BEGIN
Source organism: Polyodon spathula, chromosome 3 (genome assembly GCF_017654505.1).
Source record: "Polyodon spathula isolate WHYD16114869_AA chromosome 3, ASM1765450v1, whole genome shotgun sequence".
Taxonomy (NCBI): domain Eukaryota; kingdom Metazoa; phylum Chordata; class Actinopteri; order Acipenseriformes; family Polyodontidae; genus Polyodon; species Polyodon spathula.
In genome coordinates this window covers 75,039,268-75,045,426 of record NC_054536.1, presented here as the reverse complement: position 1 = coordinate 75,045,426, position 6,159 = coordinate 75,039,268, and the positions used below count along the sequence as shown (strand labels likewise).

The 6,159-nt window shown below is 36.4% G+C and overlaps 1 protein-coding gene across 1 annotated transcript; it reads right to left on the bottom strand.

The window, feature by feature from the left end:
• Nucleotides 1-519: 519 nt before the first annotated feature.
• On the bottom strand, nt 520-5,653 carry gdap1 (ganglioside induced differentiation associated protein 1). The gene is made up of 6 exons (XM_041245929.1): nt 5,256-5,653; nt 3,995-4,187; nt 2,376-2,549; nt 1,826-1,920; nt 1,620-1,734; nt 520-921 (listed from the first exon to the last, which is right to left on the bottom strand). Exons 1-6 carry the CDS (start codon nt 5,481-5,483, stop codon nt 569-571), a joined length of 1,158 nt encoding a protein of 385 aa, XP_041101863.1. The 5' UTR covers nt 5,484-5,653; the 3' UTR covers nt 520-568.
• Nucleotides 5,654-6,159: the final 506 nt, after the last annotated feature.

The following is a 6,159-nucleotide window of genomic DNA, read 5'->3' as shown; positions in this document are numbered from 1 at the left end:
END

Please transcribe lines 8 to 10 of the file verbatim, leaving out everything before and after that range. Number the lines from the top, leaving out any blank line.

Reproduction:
• On the bottom strand, nt 520-5,653 carry gdap1 (ganglioside induced differentiation associated protein 1). The gene is made up of 6 exons (XM_041245929.1): nt 5,256-5,653; nt 3,995-4,187; nt 2,376-2,549; nt 1,826-1,920; nt 1,620-1,734; nt 520-921 (listed from the first exon to the last, which is right to left on the bottom strand). Exons 1-6 carry the CDS (start codon nt 5,481-5,483, stop codon nt 569-571), a joined length of 1,158 nt encoding a protein of 385 aa, XP_041101863.1. The 5' UTR covers nt 5,484-5,653; the 3' UTR covers nt 520-568.
• Nucleotides 5,654-6,159: the final 506 nt, after the last annotated feature.

The following is a 6,159-nucleotide window of genomic DNA, read 5'->3' as shown; positions in this document are numbered from 1 at the left end: